how long until the phrase, "you're welcome," has disappeared entirely from the wider lexicon? it cannot be far off.

i do wonder how the trend started; my guess is over-eager employees sucking up to management or to customers (possibly by direction). if i'm the employee and you're the customer/boss, i hand you your purchase/report(?), at which point you say, thanks. if i say, you're welcome, then in some small way you are in my debt. rather than put it in your mind that i've done you a favor i must make you feel indispensable in this transaction and respond with a thank you on top of yours.

instead of responding to what you said like a person well-versed in conversational language, or an even semi-well-programmed machine, i'm just going to trump your thanks and force you to continue the conversation by saying you're welcome for coming to my store/giving me a job, weird, or maybe go nuclear with a third consecutive thanks. the only other alternative, and the one most often applied in my experience, is to walk away from the second thanks almost as if it was never uttered, which to be fair it shouldn't have been.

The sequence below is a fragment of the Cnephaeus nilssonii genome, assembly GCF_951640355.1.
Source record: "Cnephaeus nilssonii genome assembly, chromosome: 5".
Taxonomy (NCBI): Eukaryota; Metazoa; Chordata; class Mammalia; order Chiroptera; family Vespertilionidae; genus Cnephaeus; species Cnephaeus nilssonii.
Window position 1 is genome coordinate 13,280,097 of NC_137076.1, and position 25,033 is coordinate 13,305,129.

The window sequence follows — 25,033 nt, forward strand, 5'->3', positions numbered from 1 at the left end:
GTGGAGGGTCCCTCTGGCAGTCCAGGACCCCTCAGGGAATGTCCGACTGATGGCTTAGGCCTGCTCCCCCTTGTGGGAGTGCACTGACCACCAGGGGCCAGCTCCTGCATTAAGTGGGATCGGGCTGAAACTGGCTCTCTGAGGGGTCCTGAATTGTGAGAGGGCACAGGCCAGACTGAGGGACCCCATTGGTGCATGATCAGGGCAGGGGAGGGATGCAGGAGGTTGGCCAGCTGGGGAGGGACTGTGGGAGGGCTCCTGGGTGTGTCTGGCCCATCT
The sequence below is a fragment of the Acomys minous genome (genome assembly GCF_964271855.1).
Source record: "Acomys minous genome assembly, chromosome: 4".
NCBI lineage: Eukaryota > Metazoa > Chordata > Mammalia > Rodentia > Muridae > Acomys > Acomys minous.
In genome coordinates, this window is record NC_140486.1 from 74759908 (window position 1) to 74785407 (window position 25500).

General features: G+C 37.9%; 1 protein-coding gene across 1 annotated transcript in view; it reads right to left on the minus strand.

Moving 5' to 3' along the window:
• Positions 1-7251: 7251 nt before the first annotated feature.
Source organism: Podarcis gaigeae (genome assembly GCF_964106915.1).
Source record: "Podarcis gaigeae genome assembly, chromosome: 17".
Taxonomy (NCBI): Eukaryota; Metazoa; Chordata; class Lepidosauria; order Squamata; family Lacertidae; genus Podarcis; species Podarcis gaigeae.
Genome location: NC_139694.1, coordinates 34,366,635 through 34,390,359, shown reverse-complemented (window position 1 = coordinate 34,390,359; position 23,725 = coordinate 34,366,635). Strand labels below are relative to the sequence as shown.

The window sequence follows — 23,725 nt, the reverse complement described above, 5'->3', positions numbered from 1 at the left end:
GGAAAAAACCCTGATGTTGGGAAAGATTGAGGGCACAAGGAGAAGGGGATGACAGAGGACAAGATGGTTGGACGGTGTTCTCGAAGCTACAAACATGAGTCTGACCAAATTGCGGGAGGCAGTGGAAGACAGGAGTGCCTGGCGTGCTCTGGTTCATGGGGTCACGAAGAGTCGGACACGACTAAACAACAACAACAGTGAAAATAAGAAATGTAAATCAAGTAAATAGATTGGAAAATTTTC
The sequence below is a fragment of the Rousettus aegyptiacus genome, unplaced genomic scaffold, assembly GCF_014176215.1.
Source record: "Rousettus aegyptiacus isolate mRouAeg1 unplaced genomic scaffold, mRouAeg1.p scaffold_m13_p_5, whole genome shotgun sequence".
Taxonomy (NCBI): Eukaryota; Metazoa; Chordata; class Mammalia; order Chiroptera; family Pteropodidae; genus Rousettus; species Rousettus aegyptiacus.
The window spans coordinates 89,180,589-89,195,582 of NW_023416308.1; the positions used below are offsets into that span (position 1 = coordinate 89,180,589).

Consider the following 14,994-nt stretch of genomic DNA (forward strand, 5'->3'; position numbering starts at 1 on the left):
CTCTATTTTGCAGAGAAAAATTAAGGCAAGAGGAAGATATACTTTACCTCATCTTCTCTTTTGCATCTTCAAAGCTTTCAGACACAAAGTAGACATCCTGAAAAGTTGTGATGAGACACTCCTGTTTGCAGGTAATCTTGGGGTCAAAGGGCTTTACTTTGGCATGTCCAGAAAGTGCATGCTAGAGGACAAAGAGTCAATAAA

i've actually had discussions where i defended my position that i am pro-language mutation over time as opposed to static norms, but only when they make sense and this one doesn't. you know how in some languages the same word is used where idiomatically we would say please and you're welcome? i am assuming there will soon come a point where we use one word for all three, it will be thanks and it will make no sense at all for the people who didn't grow up with it. and that is how old people get so confused. i didn't see this conclusion coming.



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number 9.. .   .? andy andy andy, get your adverbs here

like a cat in a bag, waiting to drown